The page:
For the InstructorThese student materials complement the Climate of Change Instructor Materials. If you would like your students to have access to the student materials, we suggest you either point them at the Student Version which omits the framing pages with information designed for faculty (and this box). Or you can download these pages in several formats that you can include in your course website or local Learning Managment System. Learn more about using, modifying, and sharing InTeGrate teaching materials.
Unit 3 Reading: From Anomaly to Oscillation
Once enough ocean surface temperature and pressure data are compiled and analyzed, we can distinguish the average, or "normal," condition of the ocean surface from abnormal or anomalous conditions. These anomalies represent departures from the normal condition, which—due to the connection between the ocean and atmosphere—cause variation in regional and global climates. The activities in Unit 3 take you on a tropical Pacific journey from ocean surface temperatures to their anomalies, and finally to the oscillation patterns that impact the lives and fortunes of people around the world.
- understand the mechanics of the El Niño-Southern Oscillation.
- diagram an El Niño event.
- recall examples of how ocean surface oscillations impact ecosystems and people.
Shifts in tropical Pacific SST and precipitation affect wind patterns over much of the globe. Normally trade winds and strong equatorial currents flow toward the west. This process, along with an intense Peruvian current, draws up cool water from beneath the surface of the ocean along the west coast of South America. As El Niño begins, the trade winds weaken, and the equatorial countercurrent strengthens. This creates Kelvin waves, surges of warm water moving eastward. When a Kelvin wave reaches the Americas, it divides and travels north and south along the west coast. The warmer water associated with the Kelvin wave affects local weather conditions along the west coast of the Americas, including an increase in the likelihood of precipitation in the tropics, and shifts in the mid-latitude jet streams.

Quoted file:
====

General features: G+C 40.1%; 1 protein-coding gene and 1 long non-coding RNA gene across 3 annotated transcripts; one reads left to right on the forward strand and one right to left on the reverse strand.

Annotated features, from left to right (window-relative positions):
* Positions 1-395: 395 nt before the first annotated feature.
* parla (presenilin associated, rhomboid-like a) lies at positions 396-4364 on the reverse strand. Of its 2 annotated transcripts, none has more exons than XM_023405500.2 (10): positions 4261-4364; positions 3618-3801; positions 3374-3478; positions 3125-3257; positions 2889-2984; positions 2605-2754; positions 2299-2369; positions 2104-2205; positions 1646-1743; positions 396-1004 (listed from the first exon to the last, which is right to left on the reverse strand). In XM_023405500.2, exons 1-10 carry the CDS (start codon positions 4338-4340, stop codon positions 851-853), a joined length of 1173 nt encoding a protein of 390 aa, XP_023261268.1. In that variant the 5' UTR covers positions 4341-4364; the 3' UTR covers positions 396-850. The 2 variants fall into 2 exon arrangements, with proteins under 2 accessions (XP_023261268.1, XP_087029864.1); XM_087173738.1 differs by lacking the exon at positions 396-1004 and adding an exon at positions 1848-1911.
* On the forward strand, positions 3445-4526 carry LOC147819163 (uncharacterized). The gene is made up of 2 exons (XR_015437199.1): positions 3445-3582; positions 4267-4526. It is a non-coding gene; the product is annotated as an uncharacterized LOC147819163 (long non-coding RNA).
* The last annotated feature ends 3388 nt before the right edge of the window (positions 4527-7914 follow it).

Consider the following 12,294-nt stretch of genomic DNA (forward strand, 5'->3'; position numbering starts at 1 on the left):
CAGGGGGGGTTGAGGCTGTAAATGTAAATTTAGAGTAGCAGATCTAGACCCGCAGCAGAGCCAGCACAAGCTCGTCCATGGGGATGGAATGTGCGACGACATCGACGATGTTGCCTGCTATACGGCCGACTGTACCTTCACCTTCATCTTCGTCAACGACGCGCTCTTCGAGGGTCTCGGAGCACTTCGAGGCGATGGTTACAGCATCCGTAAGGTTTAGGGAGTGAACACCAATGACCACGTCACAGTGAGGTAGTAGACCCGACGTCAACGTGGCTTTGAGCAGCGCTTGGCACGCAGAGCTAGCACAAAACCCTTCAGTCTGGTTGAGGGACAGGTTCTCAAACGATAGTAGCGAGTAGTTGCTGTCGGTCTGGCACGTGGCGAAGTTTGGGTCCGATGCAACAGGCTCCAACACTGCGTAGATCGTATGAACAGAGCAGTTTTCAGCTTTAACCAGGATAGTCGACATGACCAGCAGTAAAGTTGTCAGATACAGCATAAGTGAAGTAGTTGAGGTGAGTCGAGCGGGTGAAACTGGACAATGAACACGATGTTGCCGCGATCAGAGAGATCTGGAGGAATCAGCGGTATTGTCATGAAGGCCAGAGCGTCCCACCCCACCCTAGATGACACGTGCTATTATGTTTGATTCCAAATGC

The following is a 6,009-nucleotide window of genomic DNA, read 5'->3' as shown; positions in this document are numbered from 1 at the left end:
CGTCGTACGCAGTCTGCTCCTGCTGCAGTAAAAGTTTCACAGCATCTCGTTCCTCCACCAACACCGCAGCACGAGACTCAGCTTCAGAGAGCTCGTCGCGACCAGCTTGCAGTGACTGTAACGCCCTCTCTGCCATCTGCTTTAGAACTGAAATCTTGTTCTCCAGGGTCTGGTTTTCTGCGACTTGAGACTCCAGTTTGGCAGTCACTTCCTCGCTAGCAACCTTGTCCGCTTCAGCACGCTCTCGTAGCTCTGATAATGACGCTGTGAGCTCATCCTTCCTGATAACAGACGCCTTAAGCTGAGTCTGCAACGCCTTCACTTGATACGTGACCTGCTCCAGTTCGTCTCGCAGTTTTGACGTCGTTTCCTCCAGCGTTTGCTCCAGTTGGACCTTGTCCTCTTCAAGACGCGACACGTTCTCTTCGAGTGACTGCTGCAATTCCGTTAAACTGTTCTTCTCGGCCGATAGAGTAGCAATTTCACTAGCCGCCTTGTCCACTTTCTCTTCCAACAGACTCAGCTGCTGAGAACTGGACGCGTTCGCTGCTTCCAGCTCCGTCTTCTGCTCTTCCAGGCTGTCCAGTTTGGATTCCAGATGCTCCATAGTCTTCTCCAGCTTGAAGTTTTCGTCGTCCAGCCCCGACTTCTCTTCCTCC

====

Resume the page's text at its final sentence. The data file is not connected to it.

Topics for further inquiry:
- Do you live in an at-risk area?
- How well is your community prepared for such effects?
Case Study 3.1: Predicting Patterns: What Does La Niña Look Like?
El Niño itself is only one-third of what we call ENSO, or the Southern Oscillation. The other parts of ENSO are the normal condition and La Niña. El Niño is considered the positive condition, and La Niña the negative. (These do not mean "good" and "bad" though! Positive and negative just refer to the pressure states associated with the anomaly.) El Niño has a longer history of study than La Niña, but does not necessarily occur more often.
Case Study 3.2: Exploring ENSO on the Global Stage
Additionally, interactions between different ocean surface anomaly systems can cause the weather conditions we actually experience to vary from those we expect of the oscillation. For example, some expressions of NAO can be quite subtle, depending on the state of ENSO and its impact on the jet stream.